"Rejoice, we have won!"
The Greek word that describes that message is euaggelion, news of victory, or good news. That is the word John Mark uses as the title of his gospel. Christian tradition says Mark ultimately founded the church of Alexandria and died during the persecution of Nero.
Now William Johnsson, drawing on his multicultural experience, offers us new insights into the Gospel of Mark. How do we know we can trust the Gospels as reliable sources on the life of Jesus? Aren't their accounts of miracles and exorcisms outmoded by modern science and psychology? Why did Jesus tell people to be quiet about His miracles? What ethnic insight helps us understand the feeding of the 4,000? What did Jesus say about power, sex, and money? And what generation did He mean when He said, "This generation shall not pass before all these things are fulfilled"?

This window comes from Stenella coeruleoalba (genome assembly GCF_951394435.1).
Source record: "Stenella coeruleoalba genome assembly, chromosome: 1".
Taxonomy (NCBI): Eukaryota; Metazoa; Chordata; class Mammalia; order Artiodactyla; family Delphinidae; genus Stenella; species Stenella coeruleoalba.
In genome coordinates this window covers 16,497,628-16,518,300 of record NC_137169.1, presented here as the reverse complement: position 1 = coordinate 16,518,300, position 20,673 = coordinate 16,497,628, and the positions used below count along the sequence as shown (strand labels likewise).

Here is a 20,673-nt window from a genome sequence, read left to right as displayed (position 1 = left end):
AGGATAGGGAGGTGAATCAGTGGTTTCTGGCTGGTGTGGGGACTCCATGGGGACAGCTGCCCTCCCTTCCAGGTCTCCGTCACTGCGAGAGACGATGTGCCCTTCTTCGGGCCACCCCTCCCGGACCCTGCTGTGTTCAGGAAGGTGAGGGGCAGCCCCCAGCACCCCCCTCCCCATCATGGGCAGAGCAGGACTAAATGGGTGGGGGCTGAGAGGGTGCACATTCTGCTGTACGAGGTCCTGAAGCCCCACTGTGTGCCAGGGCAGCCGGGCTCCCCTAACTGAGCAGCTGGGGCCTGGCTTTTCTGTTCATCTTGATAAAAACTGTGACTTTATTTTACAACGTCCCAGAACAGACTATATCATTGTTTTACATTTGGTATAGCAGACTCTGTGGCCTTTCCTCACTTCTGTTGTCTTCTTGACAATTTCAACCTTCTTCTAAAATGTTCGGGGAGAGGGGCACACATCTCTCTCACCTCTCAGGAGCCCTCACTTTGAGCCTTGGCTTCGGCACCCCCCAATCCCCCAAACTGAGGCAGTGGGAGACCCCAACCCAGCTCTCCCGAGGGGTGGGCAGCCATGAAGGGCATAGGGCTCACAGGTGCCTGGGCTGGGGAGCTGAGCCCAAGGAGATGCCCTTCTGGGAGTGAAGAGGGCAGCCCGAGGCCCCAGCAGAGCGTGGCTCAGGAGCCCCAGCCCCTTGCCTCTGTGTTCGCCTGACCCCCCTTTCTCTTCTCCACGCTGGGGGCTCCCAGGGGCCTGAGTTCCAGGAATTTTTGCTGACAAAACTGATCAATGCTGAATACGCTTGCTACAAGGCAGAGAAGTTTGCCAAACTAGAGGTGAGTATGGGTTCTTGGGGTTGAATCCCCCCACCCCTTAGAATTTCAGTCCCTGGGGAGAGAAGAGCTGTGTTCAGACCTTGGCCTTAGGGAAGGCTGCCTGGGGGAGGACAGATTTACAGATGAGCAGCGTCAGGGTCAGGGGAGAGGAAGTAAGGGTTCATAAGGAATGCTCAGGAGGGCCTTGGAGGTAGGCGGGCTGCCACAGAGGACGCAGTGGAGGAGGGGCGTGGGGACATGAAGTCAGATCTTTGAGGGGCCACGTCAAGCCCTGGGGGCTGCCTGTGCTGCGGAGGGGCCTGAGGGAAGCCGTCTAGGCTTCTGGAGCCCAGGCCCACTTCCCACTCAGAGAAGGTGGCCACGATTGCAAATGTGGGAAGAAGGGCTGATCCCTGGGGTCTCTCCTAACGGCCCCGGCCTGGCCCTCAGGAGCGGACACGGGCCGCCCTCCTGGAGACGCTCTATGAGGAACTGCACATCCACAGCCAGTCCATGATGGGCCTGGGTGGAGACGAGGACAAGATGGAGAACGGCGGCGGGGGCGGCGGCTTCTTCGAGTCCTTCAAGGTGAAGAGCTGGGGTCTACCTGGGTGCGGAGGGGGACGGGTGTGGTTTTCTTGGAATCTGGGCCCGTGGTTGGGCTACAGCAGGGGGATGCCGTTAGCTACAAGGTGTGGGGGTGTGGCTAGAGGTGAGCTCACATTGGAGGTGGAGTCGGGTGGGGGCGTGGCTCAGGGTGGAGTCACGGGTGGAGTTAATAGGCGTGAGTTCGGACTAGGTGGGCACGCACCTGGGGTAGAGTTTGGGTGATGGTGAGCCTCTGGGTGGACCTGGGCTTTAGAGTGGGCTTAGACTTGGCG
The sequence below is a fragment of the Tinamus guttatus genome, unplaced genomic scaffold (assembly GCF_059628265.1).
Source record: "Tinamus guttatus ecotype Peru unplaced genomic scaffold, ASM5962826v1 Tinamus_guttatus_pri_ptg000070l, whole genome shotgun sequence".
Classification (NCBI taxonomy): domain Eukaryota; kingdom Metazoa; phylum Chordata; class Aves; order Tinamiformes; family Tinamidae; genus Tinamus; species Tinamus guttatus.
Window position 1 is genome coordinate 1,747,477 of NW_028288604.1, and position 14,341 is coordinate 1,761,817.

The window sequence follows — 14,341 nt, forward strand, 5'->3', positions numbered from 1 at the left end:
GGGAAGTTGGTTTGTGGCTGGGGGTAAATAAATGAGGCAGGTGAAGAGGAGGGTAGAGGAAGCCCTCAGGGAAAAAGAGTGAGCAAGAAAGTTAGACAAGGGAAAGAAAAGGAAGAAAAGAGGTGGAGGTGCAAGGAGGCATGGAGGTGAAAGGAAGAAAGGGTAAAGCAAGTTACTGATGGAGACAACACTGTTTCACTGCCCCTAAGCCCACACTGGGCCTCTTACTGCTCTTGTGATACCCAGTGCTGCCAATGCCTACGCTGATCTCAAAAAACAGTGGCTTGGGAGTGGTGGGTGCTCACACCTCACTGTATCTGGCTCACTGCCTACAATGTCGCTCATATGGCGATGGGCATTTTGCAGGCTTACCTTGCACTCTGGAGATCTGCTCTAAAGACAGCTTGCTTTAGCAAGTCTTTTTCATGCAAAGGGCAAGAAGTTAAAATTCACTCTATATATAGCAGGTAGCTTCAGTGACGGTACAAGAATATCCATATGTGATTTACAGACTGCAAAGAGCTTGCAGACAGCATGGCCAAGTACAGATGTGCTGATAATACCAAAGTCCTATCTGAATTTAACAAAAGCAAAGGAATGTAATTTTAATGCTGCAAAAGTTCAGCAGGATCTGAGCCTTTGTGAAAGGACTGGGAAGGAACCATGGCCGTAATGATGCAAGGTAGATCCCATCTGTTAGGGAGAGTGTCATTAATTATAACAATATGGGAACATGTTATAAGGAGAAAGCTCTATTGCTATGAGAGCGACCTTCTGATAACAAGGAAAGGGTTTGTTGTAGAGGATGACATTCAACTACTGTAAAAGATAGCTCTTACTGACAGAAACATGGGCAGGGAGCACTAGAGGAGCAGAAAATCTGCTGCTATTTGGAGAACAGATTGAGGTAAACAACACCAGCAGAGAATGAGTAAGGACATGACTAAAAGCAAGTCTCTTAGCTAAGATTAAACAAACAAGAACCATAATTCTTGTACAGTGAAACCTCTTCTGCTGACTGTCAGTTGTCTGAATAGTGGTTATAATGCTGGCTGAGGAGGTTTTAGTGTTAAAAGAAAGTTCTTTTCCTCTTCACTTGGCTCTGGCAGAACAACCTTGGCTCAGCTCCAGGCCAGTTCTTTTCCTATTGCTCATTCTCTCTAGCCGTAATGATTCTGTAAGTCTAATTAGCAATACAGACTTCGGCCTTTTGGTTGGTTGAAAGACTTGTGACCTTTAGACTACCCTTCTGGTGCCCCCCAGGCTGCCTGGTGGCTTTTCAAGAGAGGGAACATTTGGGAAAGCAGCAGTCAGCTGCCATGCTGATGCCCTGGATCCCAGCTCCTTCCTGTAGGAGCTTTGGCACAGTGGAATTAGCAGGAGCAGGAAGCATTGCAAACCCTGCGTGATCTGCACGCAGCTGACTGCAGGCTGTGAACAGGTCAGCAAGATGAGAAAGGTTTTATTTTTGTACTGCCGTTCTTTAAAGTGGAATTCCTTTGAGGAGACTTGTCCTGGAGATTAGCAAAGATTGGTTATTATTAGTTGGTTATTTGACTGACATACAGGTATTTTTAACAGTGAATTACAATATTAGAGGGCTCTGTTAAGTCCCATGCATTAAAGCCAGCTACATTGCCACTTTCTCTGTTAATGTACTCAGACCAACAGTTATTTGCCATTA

"I have some acquaintance," writes the author, "with ‘God men.' I lived in India and on two separate occasions encountered two supposed incarnations—Meher Baba of Ahmendnagar, and Rajneesh of Poona (later of Antelope, Oregon). Both attracted and were revered by international followings. Both claimed divine powers.
"Both died. Both are no more.
"Twenty years later you won't find congregations singing hymns to them. Their movements collapsed with their death.
"But Jesus is alive!"